Java as a systems programming language: three case studies
Java is the newest in a long line of systems programming languages. This paper looks at what makes it special and backs the findings up with three case studies. The projects exercise Java to the full — its features and APIs. The first is a Web Computing Skeleton for remote execution of collaborative programs. The second provides open query mechanisms to a spatial database. The third expands a distributed algorithm visualisation system. Issues of performance are discussed, as well as alternative ways of approaching the solutions. In general the results are positive and Java comes out as a worthy language for undertaking research in distributed systems.
KeywordsJava distributed systems GIS web computing language design
- Atkinson M. et al (1996), Design issues for persistent Java: a type-safe, object-oriented, orthogonally persistent system, Seventh International Workshop on Persistent Object Systems.Google Scholar
- Ben-Ari M. (1997), Distributed algorithms in Java, Proc. of the ACM-SIGCSESIGCUE Conference on Integrating Technology into Computer Science Education, Uppsala, 62–64.Google Scholar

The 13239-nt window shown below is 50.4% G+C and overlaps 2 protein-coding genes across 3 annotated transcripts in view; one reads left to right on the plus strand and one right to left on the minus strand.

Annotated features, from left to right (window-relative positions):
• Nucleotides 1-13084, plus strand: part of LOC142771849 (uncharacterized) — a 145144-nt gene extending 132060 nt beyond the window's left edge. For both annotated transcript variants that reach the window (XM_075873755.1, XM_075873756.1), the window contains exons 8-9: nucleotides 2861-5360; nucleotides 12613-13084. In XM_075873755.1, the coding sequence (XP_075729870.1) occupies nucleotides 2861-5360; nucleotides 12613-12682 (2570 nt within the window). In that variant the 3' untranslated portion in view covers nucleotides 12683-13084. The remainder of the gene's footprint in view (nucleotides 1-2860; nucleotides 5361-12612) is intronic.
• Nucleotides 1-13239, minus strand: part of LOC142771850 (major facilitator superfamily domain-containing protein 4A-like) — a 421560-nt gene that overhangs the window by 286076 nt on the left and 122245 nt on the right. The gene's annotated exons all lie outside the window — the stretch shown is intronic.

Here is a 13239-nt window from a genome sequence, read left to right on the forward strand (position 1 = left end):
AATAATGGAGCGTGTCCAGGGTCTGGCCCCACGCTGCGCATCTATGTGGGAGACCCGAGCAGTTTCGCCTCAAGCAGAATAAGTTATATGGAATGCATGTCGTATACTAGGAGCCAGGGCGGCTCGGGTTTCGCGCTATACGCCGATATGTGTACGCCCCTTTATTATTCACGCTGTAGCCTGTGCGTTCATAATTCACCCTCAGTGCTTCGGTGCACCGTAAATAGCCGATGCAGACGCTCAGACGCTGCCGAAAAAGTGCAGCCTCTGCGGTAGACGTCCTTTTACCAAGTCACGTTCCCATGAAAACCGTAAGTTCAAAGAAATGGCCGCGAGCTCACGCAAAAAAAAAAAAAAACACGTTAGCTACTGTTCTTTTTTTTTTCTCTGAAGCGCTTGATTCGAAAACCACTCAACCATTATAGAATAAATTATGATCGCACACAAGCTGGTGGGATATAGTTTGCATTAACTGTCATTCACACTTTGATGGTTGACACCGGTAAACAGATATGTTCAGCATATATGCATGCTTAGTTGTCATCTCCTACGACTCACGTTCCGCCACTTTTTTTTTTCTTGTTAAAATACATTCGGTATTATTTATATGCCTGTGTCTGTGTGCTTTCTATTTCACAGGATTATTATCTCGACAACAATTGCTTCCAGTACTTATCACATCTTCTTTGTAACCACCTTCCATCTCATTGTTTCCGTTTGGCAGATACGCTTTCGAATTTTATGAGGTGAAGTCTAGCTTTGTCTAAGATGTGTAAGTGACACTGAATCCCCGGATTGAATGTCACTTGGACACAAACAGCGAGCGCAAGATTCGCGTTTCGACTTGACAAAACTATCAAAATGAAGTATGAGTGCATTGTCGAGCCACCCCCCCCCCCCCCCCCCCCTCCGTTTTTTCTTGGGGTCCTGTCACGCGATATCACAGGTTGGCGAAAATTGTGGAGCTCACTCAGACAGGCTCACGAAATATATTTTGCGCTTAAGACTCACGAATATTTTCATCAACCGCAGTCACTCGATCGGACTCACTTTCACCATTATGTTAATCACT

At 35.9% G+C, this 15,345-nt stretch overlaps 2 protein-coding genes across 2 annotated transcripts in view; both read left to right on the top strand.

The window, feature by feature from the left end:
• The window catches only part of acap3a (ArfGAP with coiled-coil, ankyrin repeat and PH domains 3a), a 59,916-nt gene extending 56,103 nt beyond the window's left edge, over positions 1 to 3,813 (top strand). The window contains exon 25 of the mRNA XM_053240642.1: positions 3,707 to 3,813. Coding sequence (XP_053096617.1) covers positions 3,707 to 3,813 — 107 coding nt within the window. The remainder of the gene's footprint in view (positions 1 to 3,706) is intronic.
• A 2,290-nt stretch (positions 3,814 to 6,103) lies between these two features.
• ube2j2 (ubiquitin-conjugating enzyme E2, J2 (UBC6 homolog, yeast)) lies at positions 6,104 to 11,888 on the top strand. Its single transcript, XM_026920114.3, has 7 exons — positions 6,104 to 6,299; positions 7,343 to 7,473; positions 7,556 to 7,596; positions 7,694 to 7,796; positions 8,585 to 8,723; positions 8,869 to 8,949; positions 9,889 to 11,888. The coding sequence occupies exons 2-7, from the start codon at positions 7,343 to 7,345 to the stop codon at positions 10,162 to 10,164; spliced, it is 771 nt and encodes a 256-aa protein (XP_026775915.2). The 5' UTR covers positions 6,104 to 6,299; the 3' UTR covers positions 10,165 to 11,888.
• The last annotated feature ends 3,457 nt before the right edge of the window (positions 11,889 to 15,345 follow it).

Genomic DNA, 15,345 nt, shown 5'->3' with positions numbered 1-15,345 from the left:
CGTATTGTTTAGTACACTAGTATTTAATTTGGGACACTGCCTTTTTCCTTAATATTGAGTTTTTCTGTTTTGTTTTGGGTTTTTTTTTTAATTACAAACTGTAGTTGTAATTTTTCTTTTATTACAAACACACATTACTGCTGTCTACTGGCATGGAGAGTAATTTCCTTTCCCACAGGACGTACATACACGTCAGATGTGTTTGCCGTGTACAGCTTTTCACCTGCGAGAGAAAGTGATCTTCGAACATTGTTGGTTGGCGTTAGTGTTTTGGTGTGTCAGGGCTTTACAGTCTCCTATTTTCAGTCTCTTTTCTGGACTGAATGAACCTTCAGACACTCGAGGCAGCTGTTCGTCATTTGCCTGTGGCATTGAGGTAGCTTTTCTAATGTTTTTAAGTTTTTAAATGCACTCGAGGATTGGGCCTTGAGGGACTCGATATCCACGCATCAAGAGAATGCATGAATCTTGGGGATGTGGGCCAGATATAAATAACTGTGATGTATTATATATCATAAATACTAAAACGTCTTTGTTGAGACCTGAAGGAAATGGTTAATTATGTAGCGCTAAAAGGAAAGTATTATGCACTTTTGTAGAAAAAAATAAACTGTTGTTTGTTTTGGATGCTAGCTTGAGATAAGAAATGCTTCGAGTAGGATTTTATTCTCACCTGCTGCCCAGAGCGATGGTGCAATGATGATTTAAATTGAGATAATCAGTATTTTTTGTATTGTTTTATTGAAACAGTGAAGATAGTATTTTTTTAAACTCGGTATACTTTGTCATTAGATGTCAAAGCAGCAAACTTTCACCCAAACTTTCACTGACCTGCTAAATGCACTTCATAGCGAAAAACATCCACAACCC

- Botha L., Bishop J. and Serbedzija N. (1997), Extending the client-server model for web-based execution of applications, Proceedings of the SAICSIT Conference, Vanderbijlpark.Google Scholar
- Coetzee S. (1997), Distributed open spatial query mechanisms, MSc thesis, University of Pretoria.Google Scholar
- JavaSoft (1997), http://javasoft.com/100percent/latestlist.html, visited on 19 September 1997
- Schaller N. et al (1997), Using Java in computer science education, Proc. of the ACM-SIGCSE-SIGCUE Conference on Integrating Technology into Computer Science Education, Uppsala, 140–142.Google Scholar
- Serbedzija N., Botha A., Abbot A. and Bishop J. (1997), Web computing skeleton: a case study, Proceedings of the Workshop on Parallel and Distributed Computing, ICSE, Boston.Google Scholar
- Sun (1997), http://java.sun.com, visited 17 September 1997.